Since July, Philadephia has handed out 19,000 packs of Narcan to deal with drug overdoses, more than triple what it handed out all last year. They call it “flooding the zone,” writes Philly.com columnist Mike Newall. The city projects 1,250 overdose deaths this year, the overwhelming majority from opioids. That’s one more death per day than last year’s toll. “We can’t Narcan our way out of this crisis,” Newall says. City agencies are speaking a common language to deal with the crisis, after the Health Department was not actively involved until last year. A city task force is trying to persuade doctors to prescribe fewer opioids, emphasizing the need to get people into medically assisted treatment as well as harm-reduction techniques that help save people who are not yet ready for treatment. There’s a plan to station recovery workers in emergency rooms to meet victims of nonfatal overdoses and get them into treatment — known as “warm handoffs.”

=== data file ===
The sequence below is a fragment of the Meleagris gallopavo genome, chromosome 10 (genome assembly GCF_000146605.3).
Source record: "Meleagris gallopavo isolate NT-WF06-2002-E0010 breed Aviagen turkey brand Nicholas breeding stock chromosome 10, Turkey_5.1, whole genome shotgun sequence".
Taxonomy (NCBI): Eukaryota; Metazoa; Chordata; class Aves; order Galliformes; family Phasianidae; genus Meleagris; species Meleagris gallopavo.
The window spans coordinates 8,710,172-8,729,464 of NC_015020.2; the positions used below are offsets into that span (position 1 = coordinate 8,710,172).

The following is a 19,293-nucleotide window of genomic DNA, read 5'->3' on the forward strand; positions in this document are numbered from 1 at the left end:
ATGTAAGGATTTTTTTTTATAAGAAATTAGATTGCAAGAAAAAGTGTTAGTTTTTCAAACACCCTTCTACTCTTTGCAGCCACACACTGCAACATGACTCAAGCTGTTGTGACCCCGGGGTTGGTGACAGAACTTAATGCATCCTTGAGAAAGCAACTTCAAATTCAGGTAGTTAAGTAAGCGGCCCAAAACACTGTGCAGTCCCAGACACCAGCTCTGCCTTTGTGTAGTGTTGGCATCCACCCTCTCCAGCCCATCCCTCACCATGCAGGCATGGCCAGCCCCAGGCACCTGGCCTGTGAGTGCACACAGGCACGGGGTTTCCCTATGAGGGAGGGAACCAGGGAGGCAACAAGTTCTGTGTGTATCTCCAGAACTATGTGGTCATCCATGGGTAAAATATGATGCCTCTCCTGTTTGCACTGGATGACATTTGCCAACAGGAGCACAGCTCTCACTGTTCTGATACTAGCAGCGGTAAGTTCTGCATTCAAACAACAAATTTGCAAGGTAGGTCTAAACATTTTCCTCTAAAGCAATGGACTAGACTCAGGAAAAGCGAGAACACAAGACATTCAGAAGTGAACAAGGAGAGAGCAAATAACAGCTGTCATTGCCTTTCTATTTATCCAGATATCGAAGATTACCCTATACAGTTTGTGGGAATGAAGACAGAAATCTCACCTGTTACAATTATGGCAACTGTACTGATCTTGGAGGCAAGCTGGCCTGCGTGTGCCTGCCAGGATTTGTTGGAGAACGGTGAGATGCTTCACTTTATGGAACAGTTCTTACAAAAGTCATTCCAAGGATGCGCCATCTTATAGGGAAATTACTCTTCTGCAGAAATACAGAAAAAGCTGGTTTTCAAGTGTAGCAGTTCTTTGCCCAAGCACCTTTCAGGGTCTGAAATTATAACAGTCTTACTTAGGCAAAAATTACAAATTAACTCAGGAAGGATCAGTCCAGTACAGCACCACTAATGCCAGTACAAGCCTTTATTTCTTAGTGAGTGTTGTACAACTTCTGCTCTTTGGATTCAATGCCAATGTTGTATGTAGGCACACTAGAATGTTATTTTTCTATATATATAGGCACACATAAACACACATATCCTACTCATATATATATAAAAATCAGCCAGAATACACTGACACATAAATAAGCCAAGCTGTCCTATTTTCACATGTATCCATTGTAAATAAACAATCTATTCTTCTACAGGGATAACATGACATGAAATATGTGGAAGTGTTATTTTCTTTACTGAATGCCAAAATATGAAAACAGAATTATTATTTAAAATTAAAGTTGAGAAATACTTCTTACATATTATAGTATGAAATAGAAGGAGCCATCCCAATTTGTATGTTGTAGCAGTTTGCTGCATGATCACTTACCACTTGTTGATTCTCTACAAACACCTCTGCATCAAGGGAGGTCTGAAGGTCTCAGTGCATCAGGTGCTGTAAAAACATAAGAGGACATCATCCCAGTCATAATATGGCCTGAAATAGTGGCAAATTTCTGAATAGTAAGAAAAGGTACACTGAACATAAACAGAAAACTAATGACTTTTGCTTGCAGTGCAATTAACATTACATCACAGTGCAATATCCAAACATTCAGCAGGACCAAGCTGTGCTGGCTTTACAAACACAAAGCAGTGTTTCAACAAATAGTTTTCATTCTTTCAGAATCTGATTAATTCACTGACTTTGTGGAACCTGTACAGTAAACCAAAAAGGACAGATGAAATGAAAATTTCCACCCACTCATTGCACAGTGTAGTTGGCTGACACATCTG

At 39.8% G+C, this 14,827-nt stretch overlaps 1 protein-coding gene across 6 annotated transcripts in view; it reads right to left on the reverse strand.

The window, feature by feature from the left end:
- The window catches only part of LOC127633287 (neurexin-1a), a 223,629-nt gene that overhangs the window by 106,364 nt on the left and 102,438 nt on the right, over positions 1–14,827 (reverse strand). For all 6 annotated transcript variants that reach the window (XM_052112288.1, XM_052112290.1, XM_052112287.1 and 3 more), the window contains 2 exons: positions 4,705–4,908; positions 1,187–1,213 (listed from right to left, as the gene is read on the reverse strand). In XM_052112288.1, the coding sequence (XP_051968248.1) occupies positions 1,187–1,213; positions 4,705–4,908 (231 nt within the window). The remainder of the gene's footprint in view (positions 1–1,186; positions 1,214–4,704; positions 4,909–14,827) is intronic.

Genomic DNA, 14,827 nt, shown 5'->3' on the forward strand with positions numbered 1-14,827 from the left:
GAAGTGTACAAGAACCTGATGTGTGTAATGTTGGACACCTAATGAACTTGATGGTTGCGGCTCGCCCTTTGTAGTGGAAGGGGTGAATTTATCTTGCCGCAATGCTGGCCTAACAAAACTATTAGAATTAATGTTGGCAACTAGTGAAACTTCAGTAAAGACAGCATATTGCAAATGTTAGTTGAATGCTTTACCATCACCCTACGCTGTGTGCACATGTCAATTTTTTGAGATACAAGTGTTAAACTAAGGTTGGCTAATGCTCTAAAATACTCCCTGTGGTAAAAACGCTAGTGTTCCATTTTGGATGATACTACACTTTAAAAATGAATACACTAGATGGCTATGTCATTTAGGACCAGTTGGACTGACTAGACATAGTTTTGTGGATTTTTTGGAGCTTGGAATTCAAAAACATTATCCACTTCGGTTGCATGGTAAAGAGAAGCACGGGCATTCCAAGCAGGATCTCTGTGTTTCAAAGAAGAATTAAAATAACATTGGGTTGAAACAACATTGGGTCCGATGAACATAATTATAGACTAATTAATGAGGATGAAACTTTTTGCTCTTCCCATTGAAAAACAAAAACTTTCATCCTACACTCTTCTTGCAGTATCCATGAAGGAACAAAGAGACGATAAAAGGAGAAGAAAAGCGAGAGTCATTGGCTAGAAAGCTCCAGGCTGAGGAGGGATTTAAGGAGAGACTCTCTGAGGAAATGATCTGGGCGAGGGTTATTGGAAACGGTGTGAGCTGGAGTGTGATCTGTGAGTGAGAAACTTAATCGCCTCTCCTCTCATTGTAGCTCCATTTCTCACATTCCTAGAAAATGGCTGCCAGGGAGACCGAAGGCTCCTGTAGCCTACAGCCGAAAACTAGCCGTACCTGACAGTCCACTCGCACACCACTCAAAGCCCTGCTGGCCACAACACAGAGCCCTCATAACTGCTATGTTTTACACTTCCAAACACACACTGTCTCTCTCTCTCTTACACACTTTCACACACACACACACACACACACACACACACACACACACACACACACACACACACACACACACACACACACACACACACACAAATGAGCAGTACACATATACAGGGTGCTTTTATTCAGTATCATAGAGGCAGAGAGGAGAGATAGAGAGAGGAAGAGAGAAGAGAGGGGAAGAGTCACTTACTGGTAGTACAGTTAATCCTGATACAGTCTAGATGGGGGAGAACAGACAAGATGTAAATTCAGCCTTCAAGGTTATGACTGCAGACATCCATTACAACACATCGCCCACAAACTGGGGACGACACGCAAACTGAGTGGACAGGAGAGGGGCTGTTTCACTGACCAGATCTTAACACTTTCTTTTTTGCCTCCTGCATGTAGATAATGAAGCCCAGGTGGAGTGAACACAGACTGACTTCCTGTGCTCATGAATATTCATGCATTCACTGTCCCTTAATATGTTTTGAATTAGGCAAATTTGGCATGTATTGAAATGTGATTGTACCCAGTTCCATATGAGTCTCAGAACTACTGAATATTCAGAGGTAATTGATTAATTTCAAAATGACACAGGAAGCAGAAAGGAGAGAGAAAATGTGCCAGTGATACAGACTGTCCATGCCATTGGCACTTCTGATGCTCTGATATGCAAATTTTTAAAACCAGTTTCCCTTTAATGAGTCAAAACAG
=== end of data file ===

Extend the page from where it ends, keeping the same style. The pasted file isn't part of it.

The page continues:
At a task force meeting last week Health Commissioner Dr. Thomas Farley and other officials reported on their trip to a safe-injection site in Vancouver. “It’s the most comprehensive harm-reduction model I’ve ever seen,” said David Jones, commissioner of Philadelphia’s department of behavioral health. Farley spoke about how normal the site in Vancouver seemed — how it saved lives, undeniably. Even though heroin overdose deaths are spiking in Vancouver, in the 10 years the safe-injection site has been open, no one has died on the premises. “These show a model for how supervised injections could occur and save lives,” Farley said. “And it was a model supported widely not just by medical staff and community advocates but also by the police department.” Philadelphia is expected to make a decision soon on whether to open such sites.